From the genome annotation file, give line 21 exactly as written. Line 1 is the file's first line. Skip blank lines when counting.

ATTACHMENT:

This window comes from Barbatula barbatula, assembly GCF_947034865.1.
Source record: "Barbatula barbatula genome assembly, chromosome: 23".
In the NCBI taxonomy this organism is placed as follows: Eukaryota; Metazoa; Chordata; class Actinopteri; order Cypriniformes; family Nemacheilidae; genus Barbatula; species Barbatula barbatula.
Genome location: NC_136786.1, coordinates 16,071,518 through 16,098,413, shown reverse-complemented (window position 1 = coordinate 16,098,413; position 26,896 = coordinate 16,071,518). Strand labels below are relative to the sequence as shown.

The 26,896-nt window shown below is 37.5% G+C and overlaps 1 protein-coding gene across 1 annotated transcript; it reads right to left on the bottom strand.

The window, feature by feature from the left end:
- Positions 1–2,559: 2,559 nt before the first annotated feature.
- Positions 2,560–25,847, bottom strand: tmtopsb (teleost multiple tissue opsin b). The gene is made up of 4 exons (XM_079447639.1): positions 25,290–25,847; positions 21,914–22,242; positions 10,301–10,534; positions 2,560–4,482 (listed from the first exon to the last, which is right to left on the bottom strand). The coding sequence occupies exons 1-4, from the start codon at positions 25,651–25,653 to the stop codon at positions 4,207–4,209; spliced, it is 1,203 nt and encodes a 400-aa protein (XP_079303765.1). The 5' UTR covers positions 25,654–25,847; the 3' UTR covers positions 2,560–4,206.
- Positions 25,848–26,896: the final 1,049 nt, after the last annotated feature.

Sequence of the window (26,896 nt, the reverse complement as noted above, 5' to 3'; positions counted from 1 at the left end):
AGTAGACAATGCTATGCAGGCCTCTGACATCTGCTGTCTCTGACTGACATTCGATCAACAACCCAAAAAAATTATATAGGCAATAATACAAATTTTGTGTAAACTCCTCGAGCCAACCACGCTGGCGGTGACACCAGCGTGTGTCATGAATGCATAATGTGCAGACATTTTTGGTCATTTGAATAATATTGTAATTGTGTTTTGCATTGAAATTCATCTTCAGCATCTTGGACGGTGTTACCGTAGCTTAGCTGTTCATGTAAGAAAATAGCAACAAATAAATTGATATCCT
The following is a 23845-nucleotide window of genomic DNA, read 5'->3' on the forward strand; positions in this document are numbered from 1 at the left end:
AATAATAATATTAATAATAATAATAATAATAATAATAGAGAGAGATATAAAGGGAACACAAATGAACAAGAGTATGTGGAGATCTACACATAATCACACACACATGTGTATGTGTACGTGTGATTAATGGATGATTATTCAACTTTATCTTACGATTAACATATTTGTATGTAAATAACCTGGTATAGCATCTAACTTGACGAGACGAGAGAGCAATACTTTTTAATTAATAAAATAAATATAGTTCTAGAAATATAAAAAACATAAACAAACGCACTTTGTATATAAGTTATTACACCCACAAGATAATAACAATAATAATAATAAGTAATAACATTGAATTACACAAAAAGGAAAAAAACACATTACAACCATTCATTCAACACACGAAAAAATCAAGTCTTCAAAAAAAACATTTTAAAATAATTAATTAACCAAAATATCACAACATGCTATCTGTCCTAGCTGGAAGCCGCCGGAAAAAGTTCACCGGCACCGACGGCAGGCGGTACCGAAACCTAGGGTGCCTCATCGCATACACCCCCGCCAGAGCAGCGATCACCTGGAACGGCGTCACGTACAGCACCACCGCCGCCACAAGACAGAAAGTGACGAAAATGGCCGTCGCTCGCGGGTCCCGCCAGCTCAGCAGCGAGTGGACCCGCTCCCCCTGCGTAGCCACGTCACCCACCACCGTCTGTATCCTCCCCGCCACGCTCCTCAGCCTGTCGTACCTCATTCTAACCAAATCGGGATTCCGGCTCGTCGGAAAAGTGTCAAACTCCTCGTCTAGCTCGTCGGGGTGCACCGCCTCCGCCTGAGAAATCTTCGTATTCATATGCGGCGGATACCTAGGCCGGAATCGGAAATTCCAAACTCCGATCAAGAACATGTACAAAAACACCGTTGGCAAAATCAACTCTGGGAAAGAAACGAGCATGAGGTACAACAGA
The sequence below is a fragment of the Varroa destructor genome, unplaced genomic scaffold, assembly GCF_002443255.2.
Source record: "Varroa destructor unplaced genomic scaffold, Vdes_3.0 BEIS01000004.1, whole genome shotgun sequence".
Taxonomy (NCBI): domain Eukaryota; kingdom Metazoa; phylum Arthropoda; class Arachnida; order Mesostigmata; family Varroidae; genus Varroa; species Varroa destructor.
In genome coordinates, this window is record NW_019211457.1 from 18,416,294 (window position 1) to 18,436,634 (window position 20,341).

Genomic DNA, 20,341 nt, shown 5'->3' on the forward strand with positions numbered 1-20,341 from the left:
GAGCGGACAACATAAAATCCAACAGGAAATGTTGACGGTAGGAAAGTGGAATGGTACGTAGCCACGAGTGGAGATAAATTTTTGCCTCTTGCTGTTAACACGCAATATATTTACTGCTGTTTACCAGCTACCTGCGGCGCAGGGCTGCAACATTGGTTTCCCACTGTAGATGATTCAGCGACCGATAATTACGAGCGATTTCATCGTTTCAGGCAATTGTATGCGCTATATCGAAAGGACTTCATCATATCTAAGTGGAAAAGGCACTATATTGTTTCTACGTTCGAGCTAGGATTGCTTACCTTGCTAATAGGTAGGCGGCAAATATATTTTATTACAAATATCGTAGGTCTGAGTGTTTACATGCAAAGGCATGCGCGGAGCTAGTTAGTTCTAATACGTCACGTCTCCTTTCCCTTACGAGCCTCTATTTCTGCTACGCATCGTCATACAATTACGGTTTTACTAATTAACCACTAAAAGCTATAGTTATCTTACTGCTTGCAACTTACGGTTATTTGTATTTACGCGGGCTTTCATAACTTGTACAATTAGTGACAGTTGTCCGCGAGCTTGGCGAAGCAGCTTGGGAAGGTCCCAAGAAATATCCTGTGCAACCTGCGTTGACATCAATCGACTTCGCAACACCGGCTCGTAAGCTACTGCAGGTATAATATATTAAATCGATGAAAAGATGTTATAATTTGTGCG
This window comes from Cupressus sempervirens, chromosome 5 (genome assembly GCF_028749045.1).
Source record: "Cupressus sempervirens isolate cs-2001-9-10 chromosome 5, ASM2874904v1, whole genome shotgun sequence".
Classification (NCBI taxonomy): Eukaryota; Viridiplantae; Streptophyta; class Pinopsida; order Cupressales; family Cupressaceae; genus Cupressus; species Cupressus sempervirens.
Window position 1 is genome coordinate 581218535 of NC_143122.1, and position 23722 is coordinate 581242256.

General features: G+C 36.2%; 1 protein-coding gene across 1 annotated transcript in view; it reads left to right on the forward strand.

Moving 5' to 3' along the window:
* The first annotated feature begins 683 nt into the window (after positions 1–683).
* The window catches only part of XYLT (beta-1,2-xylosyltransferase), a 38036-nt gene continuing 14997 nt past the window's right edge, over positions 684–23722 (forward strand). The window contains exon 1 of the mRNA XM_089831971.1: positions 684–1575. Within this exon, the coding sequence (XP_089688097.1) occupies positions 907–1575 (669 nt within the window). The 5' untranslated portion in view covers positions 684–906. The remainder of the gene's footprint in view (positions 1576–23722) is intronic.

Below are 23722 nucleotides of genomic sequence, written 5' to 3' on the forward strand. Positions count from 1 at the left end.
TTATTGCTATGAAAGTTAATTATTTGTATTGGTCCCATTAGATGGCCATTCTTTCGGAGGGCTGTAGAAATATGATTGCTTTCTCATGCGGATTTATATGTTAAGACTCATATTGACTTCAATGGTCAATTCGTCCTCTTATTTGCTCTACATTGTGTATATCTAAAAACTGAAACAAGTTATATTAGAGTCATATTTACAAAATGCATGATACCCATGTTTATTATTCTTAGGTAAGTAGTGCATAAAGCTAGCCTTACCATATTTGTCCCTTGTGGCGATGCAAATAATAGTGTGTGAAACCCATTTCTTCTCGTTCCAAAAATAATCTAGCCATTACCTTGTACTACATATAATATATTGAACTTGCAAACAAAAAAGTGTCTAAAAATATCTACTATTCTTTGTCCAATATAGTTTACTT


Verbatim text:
Source record: "Cupressus sempervirens isolate cs-2001-9-10 chromosome 5, ASM2874904v1, whole genome shotgun sequence".